Next, EOG artifacts were removed automatically with a second-order blind identification (SOBI) and independent component analysis (ICA) technique (5961), as described in Balkenhol et al. (62). To remove electrical artifacts caused by the implant, SOBI ICA was performed. An automated artifact removal algorithm was developed for the present study with identification of artifacts based on their power distribution. Power spectra were determined for all independent components. In response to the acoustic stimuli employed in the present study, implants induced narrow- and wide-band components in the frequency range above 25 Hz. Narrow-band artifacts were automatically detected by a spectral peak search algorithm. Wide-band artifacts were identified by their average power in the frequency range from 40 to 256 Hz, relative to power in the frequency band from 3 to 25 Hz. Thus, if spectral power in the interval from 40 to 256 Hz exceeded power in the low-frequency interval from 3 to 25 Hz, this component was labeled as artifact and removed.

Muscle artifacts, electrical heartbeat activity, as well as other sources of non-cerebral activity were identified by visual inspection of independent component scalp maps and their power spectra (38) and were removed by back-projecting all but these components. Finally, unfilled channels and channels of poor quality were interpolated by spherical splines. On average, 253 ± 58 responses per participant, and assessment remained for data analysis, i.e., 17% of the recorded responses were removed due to artifacts.

Data analysis

Data analysis was performed in MATLAB R2018a (Mathworks, Natick, MA, USA) with the fieldtrip toolbox (version 20170925; (63) and custom MATLAB scripts. Because optimal ROIs differ between potentials and are uncertain for N2, single-subject averages of all 62 scalp electrodes for the categories “words” (all responses to word stimuli), “reversals” (all responses to reversal stimuli), and the combination of word and reversal stimuli (“all”) were used for N1, P2, and N2 evaluation. AERPs with button press before onset of the white noise burst (Figure 2) were not included in the analysis. For baseline correction, the mean of the pre-stimulus interval from −150 to −50 ms was subtracted from each epoch. The level corresponding to 50% intensity of the stimuli was reached with different delays relative to the stimulus onset. For the analysis of N1, P2, and N2 amplitudes, this delay was corrected by shifting the trigger signal for onset to the first time point the corresponding stimulus reached 50% of its absolute maximal peak amplitude (Figure 2). Mean values in time intervals from 80 to 180 ms, 180 to 330 ms, and from 370 to 570 ms were used as amplitude measures for N1, P2, and N2 (38), while latencies were quantified by the 50% area latency measure according to Liesefeld (64). With this approach, the baseline between two consecutive peaks is calculated by dividing the amplitude difference between these peaks into half. Latency of the later peak is determined by the time point that splits the area below (N1 and N2) or above (P2) this baseline into half. This procedure was also used to estimate the area under the curve.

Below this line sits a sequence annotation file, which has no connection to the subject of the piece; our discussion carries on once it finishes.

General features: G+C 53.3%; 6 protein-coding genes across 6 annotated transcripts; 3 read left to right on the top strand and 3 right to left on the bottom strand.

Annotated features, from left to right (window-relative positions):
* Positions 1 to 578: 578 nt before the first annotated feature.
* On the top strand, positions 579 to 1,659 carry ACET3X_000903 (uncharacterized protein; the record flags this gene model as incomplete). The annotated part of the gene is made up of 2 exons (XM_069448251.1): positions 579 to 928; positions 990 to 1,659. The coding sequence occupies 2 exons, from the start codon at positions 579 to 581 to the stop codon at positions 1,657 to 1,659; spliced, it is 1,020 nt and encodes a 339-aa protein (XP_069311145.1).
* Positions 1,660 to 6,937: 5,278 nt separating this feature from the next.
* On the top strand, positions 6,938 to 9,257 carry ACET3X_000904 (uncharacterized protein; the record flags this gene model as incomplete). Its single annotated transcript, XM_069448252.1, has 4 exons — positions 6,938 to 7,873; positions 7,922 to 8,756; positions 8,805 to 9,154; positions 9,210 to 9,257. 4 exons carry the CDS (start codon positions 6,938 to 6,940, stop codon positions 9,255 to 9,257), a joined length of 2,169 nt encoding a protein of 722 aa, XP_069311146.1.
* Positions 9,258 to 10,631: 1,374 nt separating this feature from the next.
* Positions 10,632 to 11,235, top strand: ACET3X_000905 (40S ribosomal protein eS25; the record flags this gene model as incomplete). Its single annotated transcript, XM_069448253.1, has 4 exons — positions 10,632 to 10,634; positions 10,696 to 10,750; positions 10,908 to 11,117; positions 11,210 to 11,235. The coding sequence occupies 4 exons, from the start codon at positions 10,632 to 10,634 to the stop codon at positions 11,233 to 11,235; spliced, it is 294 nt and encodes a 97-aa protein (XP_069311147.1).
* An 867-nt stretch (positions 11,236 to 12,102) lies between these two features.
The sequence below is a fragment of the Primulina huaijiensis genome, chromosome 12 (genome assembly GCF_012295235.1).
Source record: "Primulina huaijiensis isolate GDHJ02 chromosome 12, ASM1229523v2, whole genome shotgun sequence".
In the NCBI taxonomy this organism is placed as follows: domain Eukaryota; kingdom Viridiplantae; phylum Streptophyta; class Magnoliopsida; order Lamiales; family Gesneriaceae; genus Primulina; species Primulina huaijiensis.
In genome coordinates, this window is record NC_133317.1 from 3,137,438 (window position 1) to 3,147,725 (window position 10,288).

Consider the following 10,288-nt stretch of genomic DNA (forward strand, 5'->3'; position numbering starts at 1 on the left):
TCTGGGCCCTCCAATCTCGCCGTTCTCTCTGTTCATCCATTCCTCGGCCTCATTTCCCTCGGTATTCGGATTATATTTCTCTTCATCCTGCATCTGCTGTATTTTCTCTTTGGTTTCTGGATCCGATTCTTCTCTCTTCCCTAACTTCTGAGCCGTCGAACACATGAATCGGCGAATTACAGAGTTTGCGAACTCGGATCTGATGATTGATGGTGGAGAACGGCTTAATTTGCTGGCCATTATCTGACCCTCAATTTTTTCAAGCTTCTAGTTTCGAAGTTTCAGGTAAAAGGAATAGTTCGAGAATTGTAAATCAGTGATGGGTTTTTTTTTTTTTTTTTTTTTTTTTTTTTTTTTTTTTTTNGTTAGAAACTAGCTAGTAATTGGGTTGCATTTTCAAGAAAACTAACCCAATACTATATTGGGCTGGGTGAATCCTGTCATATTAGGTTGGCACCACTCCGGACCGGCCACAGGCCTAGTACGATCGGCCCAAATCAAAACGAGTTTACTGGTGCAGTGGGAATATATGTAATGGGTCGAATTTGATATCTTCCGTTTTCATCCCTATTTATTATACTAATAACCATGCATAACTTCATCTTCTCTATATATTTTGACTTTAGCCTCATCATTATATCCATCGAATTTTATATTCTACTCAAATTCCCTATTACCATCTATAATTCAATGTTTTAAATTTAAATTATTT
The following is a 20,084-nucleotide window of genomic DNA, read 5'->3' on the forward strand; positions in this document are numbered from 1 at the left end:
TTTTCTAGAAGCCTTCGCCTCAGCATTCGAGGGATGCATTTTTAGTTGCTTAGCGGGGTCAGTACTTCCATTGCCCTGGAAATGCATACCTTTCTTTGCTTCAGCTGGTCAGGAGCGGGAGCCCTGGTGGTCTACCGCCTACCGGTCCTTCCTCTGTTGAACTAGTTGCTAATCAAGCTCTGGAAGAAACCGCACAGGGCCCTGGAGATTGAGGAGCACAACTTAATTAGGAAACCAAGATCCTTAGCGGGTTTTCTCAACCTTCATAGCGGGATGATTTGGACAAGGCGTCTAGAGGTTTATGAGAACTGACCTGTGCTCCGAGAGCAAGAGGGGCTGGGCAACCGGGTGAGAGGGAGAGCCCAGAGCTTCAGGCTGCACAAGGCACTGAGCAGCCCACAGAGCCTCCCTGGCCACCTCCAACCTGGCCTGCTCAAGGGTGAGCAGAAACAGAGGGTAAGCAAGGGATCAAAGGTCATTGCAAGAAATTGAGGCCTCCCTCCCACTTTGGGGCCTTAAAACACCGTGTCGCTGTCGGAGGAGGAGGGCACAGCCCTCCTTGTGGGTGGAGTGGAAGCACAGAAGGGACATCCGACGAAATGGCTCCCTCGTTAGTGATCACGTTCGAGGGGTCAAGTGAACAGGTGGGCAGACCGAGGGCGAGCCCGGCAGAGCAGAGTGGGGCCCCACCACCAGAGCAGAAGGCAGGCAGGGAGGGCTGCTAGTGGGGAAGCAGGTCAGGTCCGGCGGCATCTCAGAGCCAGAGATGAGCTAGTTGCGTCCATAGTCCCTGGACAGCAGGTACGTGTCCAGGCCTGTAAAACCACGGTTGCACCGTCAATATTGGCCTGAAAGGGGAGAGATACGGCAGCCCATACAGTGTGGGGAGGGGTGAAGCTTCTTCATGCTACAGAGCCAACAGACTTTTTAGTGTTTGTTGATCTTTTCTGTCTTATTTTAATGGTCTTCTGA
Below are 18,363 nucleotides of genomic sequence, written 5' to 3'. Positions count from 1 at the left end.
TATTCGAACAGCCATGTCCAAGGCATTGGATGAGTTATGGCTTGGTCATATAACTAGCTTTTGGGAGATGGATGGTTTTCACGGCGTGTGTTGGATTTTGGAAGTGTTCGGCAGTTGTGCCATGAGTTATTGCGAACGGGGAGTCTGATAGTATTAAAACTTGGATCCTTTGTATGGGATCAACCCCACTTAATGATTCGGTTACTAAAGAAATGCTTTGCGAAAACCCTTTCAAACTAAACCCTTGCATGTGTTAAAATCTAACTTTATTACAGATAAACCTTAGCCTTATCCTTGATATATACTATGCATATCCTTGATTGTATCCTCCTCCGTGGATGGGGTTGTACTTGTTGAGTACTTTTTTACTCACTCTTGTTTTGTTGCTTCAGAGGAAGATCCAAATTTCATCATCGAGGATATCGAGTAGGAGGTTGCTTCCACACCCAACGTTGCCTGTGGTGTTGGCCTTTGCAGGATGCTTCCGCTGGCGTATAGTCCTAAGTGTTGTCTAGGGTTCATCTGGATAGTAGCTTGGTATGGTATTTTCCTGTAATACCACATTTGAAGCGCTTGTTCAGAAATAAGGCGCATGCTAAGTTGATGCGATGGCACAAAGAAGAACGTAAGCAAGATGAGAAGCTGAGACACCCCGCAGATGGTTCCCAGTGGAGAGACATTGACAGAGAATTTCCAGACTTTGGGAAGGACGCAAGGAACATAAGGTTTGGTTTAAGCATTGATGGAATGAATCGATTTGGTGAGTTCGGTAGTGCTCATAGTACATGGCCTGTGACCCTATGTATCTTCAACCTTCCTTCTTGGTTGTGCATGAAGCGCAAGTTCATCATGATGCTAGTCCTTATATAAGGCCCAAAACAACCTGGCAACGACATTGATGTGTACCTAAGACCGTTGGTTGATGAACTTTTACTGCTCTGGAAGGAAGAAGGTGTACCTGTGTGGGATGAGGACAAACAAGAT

Statistical analysis was performed with MATLAB's Statistics and Machine Learning Toolbox (R2018a) and custom scripts. Parametric tests were applied to normally distributed data, otherwise non-parametric tests were used. Mean amplitudes, area latencies, and area under the curve of N1, P2, and N2 responses for the categories “words”, “reversals”, and “all” were subjected to separate Dunnett's multiple comparison procedures to compare CI group results at T2, T3, and T4 with the NH group (65, 66). Statistical significance of differences between “words” and “reversals” was explored with t or Wilcoxon tests. Values of p < 0.05 were considered statistically significant, while p < 0.1 was considered to indicate a trend.

Source localization

Source localization analysis for the N2 interval was performed with the fieldtrip toolbox and the time domain-based eLORETA algorithm (67, 68). The head model utilized was the standard anatomical magnetic resonance imaging (MRI) data set known as “colin27” (69). Monte Carlo estimates were derived by a non-parametric randomization test (Nrand = 1000, two-sided) performed with 5 mm lead field resolution on averaged absolute dipole moments. A false discovery rate (FDR) was applied to correct for multiple comparisons.


Behavioral Results

Data from 15 bimodal participants contributed to the final analysis (Table 1). Self-assessed improvements of bimodal hearing compared to pre-CI HA-assisted hearing recorded by the SSQ-B questionnaire were largest for speech comprehension (SSQ-B1: 1.42 ± 1.08), lowest for the localization of sound sources (SSQ-B2: 0.91 ± 0.86), and intermediate for sound quality (SSQ-B3: 1.19 ± 1.53). All improvements attained statistical significance (SSQ-B1: t = 5.117, p < 0.0001; SSQ-B2: t = 4.061, p = 0.001; SSQ-B3: t = 3.023, p = 0.009).

Intelligibility in audiometric tests improved with bimodal provision (Table 2) and as reported in Wallhäusser-Franke et al. (11) and Servais et al. (45). Statistically significant improvements were found for OlSa sentences presented both in quiet and within background noise (Table 2). Likewise, the SNR needed to correctly classify 70% of the monosyllabic words in the AERP experiment reduced significantly between T2 and T3 (T = 2.758, p = 0.001) from 15.87 ± 6.90 to 10.07 ± 5.51 dB (Table 1). For NH, SNR was −2.00 ± 2.39 dB (Table 1).